The Caroline Islands are a widely scattered archipelago in the western Pacific Ocean; they became part of a UN Trust Territory under US administration following World War II. The eastern four island groups adopted a constitution in 1979 and chose to become the Federated States of Micronesia. (The westernmost island group became Palau.) Independence came in 1986 under a Compact of Free Association with the US, which was amended and renewed in 2004. Present concerns include large-scale unemployment, overfishing, overdependence on US foreign aid, and state perception of inequitable allocation of US aid.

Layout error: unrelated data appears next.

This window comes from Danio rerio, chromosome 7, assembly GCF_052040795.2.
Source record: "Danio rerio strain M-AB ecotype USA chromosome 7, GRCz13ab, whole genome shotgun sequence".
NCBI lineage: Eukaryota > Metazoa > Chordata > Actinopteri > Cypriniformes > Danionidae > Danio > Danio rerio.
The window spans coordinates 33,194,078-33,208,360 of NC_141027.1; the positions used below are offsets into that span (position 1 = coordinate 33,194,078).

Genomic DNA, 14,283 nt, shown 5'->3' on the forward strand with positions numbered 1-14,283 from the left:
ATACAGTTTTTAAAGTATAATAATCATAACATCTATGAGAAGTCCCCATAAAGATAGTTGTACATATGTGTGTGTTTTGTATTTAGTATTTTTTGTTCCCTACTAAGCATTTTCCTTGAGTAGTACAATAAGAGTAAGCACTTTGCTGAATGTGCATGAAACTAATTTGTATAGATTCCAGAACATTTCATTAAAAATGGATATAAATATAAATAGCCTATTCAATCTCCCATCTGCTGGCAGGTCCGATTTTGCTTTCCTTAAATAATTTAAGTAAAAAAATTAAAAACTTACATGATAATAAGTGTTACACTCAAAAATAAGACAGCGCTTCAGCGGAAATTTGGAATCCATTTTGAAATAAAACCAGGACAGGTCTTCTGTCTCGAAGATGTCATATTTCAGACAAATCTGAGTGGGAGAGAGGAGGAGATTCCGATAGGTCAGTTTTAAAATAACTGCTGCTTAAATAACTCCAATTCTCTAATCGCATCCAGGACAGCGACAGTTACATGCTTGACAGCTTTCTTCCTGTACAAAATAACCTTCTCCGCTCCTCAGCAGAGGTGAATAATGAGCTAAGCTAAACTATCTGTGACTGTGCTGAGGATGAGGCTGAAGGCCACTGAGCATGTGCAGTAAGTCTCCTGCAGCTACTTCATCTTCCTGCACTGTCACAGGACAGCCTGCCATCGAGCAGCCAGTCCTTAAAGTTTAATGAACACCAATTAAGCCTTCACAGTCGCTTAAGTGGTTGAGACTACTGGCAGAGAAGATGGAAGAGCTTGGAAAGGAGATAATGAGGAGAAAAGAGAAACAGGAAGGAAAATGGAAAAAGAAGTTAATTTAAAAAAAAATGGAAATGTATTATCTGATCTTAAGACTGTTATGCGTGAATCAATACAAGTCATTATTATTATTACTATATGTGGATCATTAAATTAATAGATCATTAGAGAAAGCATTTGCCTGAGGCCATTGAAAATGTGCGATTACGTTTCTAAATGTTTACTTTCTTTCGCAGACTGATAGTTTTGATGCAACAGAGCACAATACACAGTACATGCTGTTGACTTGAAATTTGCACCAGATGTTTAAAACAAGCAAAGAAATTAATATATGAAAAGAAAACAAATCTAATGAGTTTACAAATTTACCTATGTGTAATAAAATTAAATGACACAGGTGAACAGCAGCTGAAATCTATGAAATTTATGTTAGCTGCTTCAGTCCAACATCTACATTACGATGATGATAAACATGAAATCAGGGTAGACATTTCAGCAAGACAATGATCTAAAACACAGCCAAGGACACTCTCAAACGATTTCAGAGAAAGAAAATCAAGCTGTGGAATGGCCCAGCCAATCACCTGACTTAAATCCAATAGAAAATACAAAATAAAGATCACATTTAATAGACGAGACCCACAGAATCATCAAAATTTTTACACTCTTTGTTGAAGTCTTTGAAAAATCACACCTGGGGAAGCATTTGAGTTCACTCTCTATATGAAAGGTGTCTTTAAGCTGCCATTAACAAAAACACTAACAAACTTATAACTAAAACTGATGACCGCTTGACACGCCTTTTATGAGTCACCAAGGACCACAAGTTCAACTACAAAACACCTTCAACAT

Economic activity consists largely of subsistence farming and fishing, and government, which employs two-thirds of the adult working population and receives funding largely - 58% in 2013 – from Compact of Free Association assistance provided by the US. The islands have few commercially valuable mineral deposits. The potential for tourism is limited by isolation, lack of adequate facilities, and limited internal air and water transportation.Under the terms of the original Compact, the US provided $1.3 billion in grants and aid from 1986 to 2001. The US and the Federated States of Micronesia (FSM) negotiated a second (amended) Compact agreement in 2002-03 that took effect in 2004. The amended Compact runs for a 20-year period to 2023; during which the US will provide roughly $2.1 billion to the FSM. The amended Compact also develops a trust fund for the FSM that will provide a comparable income stream beyond 2024 when Compact grants end.The country's medium-term economic outlook appears fragile because of dependence on US assistance and lackluster performance of its small and stagnant private sector.